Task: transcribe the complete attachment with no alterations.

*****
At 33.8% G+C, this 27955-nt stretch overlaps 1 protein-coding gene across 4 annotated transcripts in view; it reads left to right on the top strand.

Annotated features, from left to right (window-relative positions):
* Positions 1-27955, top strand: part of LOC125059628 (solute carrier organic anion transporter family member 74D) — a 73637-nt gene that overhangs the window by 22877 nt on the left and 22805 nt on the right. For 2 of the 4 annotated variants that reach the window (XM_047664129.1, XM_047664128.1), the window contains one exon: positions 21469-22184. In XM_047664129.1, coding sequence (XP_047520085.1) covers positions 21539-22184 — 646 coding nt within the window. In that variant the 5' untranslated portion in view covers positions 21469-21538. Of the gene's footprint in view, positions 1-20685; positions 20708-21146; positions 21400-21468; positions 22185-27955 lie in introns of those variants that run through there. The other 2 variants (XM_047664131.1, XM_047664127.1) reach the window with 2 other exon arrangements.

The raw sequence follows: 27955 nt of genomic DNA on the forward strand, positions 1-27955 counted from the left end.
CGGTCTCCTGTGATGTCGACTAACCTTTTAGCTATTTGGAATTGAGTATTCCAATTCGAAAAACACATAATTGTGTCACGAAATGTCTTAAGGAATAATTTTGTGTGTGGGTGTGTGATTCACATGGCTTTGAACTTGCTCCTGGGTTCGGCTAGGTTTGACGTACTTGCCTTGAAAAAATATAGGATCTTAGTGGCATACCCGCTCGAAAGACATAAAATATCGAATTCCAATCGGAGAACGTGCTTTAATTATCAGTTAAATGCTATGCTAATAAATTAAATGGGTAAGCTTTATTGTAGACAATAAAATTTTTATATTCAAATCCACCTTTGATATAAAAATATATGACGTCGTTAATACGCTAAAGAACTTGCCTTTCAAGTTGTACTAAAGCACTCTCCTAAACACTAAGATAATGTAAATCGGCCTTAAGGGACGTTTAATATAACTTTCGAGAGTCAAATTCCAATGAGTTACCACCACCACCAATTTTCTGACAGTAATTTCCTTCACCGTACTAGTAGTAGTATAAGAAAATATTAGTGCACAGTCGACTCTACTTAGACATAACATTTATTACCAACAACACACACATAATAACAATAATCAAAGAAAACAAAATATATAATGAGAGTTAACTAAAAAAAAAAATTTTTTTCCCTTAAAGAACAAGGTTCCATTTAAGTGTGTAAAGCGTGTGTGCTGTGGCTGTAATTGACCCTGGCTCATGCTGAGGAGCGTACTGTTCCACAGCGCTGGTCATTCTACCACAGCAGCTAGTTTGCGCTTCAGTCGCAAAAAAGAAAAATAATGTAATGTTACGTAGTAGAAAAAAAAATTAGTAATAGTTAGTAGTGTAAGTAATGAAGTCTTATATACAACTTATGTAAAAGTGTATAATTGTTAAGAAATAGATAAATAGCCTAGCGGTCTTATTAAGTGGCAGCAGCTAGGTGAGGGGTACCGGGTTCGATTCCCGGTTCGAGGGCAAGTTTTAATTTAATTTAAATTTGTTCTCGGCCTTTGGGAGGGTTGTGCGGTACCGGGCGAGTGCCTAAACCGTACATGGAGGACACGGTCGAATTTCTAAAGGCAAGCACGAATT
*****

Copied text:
At 33.8% G+C, this 27955-nt stretch overlaps 1 protein-coding gene across 4 annotated transcripts in view; it reads left to right on the top strand.

Annotated features, from left to right (window-relative positions):
* Positions 1-27955, top strand: part of LOC125059628 (solute carrier organic anion transporter family member 74D) — a 73637-nt gene that overhangs the window by 22877 nt on the left and 22805 nt on the right. For 2 of the 4 annotated variants that reach the window (XM_047664129.1, XM_047664128.1), the window contains one exon: positions 21469-22184. In XM_047664129.1, coding sequence (XP_047520085.1) covers positions 21539-22184 — 646 coding nt within the window. In that variant the 5' untranslated portion in view covers positions 21469-21538. Of the gene's footprint in view, positions 1-20685; positions 20708-21146; positions 21400-21468; positions 22185-27955 lie in introns of those variants that run through there. The other 2 variants (XM_047664131.1, XM_047664127.1) reach the window with 2 other exon arrangements.

The raw sequence follows: 27955 nt of genomic DNA on the forward strand, positions 1-27955 counted from the left end.
CGGTCTCCTGTGATGTCGACTAACCTTTTAGCTATTTGGAATTGAGTATTCCAATTCGAAAAACACATAATTGTGTCACGAAATGTCTTAAGGAATAATTTTGTGTGTGGGTGTGTGATTCACATGGCTTTGAACTTGCTCCTGGGTTCGGCTAGGTTTGACGTACTTGCCTTGAAAAAATATAGGATCTTAGTGGCATACCCGCTCGAAAGACATAAAATATCGAATTCCAATCGGAGAACGTGCTTTAATTATCAGTTAAATGCTATGCTAATAAATTAAATGGGTAAGCTTTATTGTAGACAATAAAATTTTTATATTCAAATCCACCTTTGATATAAAAATATATGACGTCGTTAATACGCTAAAGAACTTGCCTTTCAAGTTGTACTAAAGCACTCTCCTAAACACTAAGATAATGTAAATCGGCCTTAAGGGACGTTTAATATAACTTTCGAGAGTCAAATTCCAATGAGTTACCACCACCACCAATTTTCTGACAGTAATTTCCTTCACCGTACTAGTAGTAGTATAAGAAAATATTAGTGCACAGTCGACTCTACTTAGACATAACATTTATTACCAACAACACACACATAATAACAATAATCAAAGAAAACAAAATATATAATGAGAGTTAACTAAAAAAAAAAATTTTTTTCCCTTAAAGAACAAGGTTCCATTTAAGTGTGTAAAGCGTGTGTGCTGTGGCTGTAATTGACCCTGGCTCATGCTGAGGAGCGTACTGTTCCACAGCGCTGGTCATTCTACCACAGCAGCTAGTTTGCGCTTCAGTCGCAAAAAAGAAAAATAATGTAATGTTACGTAGTAGAAAAAAAAATTAGTAATAGTTAGTAGTGTAAGTAATGAAGTCTTATATACAACTTATGTAAAAGTGTATAATTGTTAAGAAATAGATAAATAGCCTAGCGGTCTTATTAAGTGGCAGCAGCTAGGTGAGGGGTACCGGGTTCGATTCCCGGTTCGAGGGCAAGTTTTAATTTAATTTAAATTTGTTCTCGGCCTTTGGGAGGGTTGTGCGGTACCGGGCGAGTGCCTAAACCGTACATGGAGGACACGGTCGAATTTCTAAAGGCAAGCACGAATT